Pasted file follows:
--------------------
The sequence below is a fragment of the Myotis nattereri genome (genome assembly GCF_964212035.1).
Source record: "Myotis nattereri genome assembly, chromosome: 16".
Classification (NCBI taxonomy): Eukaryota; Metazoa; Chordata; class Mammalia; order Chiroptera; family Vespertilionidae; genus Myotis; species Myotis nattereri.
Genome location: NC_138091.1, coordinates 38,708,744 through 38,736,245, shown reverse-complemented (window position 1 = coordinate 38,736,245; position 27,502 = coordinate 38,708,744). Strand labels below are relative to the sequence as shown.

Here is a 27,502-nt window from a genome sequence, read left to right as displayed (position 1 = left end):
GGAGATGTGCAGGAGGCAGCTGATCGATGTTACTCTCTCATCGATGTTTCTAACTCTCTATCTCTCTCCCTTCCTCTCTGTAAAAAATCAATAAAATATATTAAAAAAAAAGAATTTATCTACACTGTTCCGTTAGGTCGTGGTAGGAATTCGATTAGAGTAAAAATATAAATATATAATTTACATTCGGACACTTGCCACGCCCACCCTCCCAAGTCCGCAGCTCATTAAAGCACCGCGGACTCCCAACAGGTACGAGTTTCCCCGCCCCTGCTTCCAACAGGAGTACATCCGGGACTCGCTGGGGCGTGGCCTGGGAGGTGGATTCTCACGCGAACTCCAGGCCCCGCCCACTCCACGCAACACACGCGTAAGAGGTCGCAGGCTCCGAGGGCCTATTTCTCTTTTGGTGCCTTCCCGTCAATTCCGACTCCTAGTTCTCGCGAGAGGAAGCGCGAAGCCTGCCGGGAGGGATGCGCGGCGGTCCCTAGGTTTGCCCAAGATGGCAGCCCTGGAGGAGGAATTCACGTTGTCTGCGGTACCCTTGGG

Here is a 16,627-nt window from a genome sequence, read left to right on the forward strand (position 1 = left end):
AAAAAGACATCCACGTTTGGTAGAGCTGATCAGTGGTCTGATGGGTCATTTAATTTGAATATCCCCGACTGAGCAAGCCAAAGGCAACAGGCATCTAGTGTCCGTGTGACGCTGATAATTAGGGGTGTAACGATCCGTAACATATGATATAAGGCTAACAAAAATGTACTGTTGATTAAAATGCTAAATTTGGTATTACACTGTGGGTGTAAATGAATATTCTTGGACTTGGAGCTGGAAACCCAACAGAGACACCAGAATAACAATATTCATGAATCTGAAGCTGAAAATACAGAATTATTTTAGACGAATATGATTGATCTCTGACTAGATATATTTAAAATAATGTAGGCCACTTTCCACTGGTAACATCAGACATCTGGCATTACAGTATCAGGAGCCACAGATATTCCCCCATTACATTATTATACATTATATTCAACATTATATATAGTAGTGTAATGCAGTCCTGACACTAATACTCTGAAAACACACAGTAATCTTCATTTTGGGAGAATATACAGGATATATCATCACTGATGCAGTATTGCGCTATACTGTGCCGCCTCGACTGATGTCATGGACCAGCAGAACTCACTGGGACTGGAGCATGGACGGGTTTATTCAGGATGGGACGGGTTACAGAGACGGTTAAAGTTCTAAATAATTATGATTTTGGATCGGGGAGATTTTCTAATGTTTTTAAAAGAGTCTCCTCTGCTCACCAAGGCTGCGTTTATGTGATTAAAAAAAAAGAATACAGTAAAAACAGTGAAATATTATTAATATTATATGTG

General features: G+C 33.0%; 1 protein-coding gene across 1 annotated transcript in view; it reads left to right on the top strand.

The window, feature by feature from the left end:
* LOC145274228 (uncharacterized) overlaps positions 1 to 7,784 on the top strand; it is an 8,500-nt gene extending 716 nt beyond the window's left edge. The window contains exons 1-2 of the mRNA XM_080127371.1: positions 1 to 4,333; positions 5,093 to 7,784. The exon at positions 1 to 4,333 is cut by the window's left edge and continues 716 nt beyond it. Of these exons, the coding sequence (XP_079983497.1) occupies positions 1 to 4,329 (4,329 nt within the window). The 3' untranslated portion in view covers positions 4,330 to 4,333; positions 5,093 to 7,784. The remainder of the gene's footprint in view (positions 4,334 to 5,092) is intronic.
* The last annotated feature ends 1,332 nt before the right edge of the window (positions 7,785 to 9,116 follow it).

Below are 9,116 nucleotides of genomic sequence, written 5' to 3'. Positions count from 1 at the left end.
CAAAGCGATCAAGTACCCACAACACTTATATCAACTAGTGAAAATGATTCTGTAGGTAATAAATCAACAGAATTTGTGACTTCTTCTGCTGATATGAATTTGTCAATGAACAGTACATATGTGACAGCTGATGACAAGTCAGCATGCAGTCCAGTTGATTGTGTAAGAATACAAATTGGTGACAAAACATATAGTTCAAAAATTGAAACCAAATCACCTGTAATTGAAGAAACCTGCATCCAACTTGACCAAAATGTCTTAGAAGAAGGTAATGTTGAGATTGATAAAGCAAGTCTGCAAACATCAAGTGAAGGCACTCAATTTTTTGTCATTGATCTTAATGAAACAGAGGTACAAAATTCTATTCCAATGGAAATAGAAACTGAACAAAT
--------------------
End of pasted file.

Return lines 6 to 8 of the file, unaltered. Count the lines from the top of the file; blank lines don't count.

GGAGATGTGCAGGAGGCAGCTGATCGATGTTACTCTCTCATCGATGTTTCTAACTCTCTATCTCTCTCCCTTCCTCTCTGTAAAAAATCAATAAAATATATTAAAAAAAAAGAATTTATCTACACTGTTCCGTTAGGTCGTGGTAGGAATTCGATTAGAGTAAAAATATAAATATATAATTTACATTCGGACACTTGCCACGCCCACCCTCCCAAGTCCGCAGCTCATTAAAGCACCGCGGACTCCCAACAGGTACGAGTTTCCCCGCCCCTGCTTCCAACAGGAGTACATCCGGGACTCGCTGGGGCGTGGCCTGGGAGGTGGATTCTCACGCGAACTCCAGGCCCCGCCCACTCCACGCAACACACGCGTAAGAGGTCGCAGGCTCCGAGGGCCTATTTCTCTTTTGGTGCCTTCCCGTCAATTCCGACTCCTAGTTCTCGCGAGAGGAAGCGCGAAGCCTGCCGGGAGGGATGCGCGGCGGTCCCTAGGTTTGCCCAAGATGGCAGCCCTGGAGGAGGAATTCACGTTGTCTGCGGTACCCTTGGG

Here is a 16,627-nt window from a genome sequence, read left to right on the forward strand (position 1 = left end):
AAAAAGACATCCACGTTTGGTAGAGCTGATCAGTGGTCTGATGGGTCATTTAATTTGAATATCCCCGACTGAGCAAGCCAAAGGCAACAGGCATCTAGTGTCCGTGTGACGCTGATAATTAGGGGTGTAACGATCCGTAACATATGATATAAGGCTAACAAAAATGTACTGTTGATTAAAATGCTAAATTTGGTATTACACTGTGGGTGTAAATGAATATTCTTGGACTTGGAGCTGGAAACCCAACAGAGACACCAGAATAACAATATTCATGAATCTGAAGCTGAAAATACAGAATTATTTTAGACGAATATGATTGATCTCTGACTAGATATATTTAAAATAATGTAGGCCACTTTCCACTGGTAACATCAGACATCTGGCATTACAGTATCAGGAGCCACAGATATTCCCCCATTACATTATTATACATTATATTCAACATTATATATAGTAGTGTAATGCAGTCCTGACACTAATACTCTGAAAACACACAGTAATCTTCATTTTGGGAGAATATACAGGATATATCATCACTGATGCAGTATTGCGCTATACTGTGCCGCCTCGACTGATGTCATGGACCAGCAGAACTCACTGGGACTGGAGCATGGACGGGTTTATTCAGGATGGGACGGGTTACAGAGACGGTTAAAGTTCTAAATAATTATGATTTTGGATCGGGGAGATTTTCTAATGTTTTTAAAAGAGTCTCCTCTGCTCACCAAGGCTGCGTTTATGTGATTAAAAAAAAAGAATACAGTAAAAACAGTGAAATATTATTAATATTATATGTG